The term “creative destruction” describes the sometimes painful shift of capital, labor and assets to higher levels of dynamism and productivity. This reallocation across an economy augurs stronger long-run growth and increasingly vibrant activity, particularly if new companies displace legacy firms. Some blame sluggish US growth since 2006 on a lack of creative destruction. But economists Chang-Tai Hsieh and Peter J. Klenow disagree. Their technically complex report on the ebb and flow of an economy will interest researchers and analysts.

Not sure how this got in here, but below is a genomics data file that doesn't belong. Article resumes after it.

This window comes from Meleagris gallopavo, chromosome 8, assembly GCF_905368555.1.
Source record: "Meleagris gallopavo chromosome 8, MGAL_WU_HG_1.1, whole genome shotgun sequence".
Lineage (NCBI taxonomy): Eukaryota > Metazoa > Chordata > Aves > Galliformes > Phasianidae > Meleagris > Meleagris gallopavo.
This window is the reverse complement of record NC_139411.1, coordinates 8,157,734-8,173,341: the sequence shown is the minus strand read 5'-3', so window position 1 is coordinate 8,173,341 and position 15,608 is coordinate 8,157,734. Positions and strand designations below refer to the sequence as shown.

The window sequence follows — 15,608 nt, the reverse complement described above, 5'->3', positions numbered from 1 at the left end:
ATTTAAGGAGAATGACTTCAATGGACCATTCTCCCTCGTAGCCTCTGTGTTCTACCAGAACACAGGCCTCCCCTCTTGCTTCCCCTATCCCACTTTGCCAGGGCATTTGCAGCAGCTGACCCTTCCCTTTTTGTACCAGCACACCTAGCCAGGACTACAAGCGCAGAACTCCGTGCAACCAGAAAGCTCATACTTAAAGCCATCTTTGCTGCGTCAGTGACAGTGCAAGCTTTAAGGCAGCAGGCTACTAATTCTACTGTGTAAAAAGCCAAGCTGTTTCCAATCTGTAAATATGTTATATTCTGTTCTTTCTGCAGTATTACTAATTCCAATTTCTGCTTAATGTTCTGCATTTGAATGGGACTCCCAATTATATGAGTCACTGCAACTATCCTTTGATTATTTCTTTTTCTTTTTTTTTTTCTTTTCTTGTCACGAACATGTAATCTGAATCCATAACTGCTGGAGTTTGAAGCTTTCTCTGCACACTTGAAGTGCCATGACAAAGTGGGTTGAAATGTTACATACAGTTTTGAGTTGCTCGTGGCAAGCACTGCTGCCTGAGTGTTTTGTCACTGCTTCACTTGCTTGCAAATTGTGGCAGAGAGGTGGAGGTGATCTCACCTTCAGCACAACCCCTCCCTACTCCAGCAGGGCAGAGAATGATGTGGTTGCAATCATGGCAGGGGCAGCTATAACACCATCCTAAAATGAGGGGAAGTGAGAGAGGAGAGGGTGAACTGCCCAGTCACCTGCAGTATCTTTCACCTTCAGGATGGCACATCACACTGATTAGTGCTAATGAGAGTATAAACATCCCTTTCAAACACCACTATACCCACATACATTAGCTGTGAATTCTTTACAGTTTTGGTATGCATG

About the Authors
Chang-Tai Hsieh is an economics professor at the University of Chicago Booth School of Business. Peter J. Klenow is a professor of economic policy at Stanford University.